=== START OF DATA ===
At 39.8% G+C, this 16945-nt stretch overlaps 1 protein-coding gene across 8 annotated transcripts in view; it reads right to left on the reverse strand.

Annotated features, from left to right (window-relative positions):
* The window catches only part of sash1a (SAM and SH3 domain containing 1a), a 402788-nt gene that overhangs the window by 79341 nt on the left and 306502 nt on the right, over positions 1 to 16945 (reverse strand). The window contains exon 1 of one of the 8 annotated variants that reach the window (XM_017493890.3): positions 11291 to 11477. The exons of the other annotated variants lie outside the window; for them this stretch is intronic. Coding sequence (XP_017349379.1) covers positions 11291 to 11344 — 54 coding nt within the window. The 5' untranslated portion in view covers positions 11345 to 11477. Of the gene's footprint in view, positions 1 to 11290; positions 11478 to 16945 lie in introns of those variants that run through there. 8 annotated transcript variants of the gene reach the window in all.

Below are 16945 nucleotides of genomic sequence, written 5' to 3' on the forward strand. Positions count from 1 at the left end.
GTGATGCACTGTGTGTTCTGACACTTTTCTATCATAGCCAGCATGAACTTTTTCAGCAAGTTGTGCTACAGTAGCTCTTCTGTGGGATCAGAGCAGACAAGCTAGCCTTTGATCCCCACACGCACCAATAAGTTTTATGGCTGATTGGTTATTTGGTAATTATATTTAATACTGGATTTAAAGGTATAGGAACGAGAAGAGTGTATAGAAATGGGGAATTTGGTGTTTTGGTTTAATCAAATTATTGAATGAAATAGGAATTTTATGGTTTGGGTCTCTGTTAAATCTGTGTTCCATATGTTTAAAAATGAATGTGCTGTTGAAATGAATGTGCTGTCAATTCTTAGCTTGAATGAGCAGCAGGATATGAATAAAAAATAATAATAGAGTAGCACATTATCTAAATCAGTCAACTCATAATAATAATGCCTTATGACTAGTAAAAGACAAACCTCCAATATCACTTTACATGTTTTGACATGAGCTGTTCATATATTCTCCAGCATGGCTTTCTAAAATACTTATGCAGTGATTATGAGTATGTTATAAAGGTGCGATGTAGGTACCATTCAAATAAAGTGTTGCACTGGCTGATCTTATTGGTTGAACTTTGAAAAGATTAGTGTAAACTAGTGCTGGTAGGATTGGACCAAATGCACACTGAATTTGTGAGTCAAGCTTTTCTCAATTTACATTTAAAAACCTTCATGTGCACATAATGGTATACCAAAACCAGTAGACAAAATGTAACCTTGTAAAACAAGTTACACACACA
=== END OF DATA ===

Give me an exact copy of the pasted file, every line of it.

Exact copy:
At 39.8% G+C, this 16945-nt stretch overlaps 1 protein-coding gene across 8 annotated transcripts in view; it reads right to left on the reverse strand.

Annotated features, from left to right (window-relative positions):
* The window catches only part of sash1a (SAM and SH3 domain containing 1a), a 402788-nt gene that overhangs the window by 79341 nt on the left and 306502 nt on the right, over positions 1 to 16945 (reverse strand). The window contains exon 1 of one of the 8 annotated variants that reach the window (XM_017493890.3): positions 11291 to 11477. The exons of the other annotated variants lie outside the window; for them this stretch is intronic. Coding sequence (XP_017349379.1) covers positions 11291 to 11344 — 54 coding nt within the window. The 5' untranslated portion in view covers positions 11345 to 11477. Of the gene's footprint in view, positions 1 to 11290; positions 11478 to 16945 lie in introns of those variants that run through there. 8 annotated transcript variants of the gene reach the window in all.

Below are 16945 nucleotides of genomic sequence, written 5' to 3' on the forward strand. Positions count from 1 at the left end.
GTGATGCACTGTGTGTTCTGACACTTTTCTATCATAGCCAGCATGAACTTTTTCAGCAAGTTGTGCTACAGTAGCTCTTCTGTGGGATCAGAGCAGACAAGCTAGCCTTTGATCCCCACACGCACCAATAAGTTTTATGGCTGATTGGTTATTTGGTAATTATATTTAATACTGGATTTAAAGGTATAGGAACGAGAAGAGTGTATAGAAATGGGGAATTTGGTGTTTTGGTTTAATCAAATTATTGAATGAAATAGGAATTTTATGGTTTGGGTCTCTGTTAAATCTGTGTTCCATATGTTTAAAAATGAATGTGCTGTTGAAATGAATGTGCTGTCAATTCTTAGCTTGAATGAGCAGCAGGATATGAATAAAAAATAATAATAGAGTAGCACATTATCTAAATCAGTCAACTCATAATAATAATGCCTTATGACTAGTAAAAGACAAACCTCCAATATCACTTTACATGTTTTGACATGAGCTGTTCATATATTCTCCAGCATGGCTTTCTAAAATACTTATGCAGTGATTATGAGTATGTTATAAAGGTGCGATGTAGGTACCATTCAAATAAAGTGTTGCACTGGCTGATCTTATTGGTTGAACTTTGAAAAGATTAGTGTAAACTAGTGCTGGTAGGATTGGACCAAATGCACACTGAATTTGTGAGTCAAGCTTTTCTCAATTTACATTTAAAAACCTTCATGTGCACATAATGGTATACCAAAACCAGTAGACAAAATGTAACCTTGTAAAACAAGTTACACACACA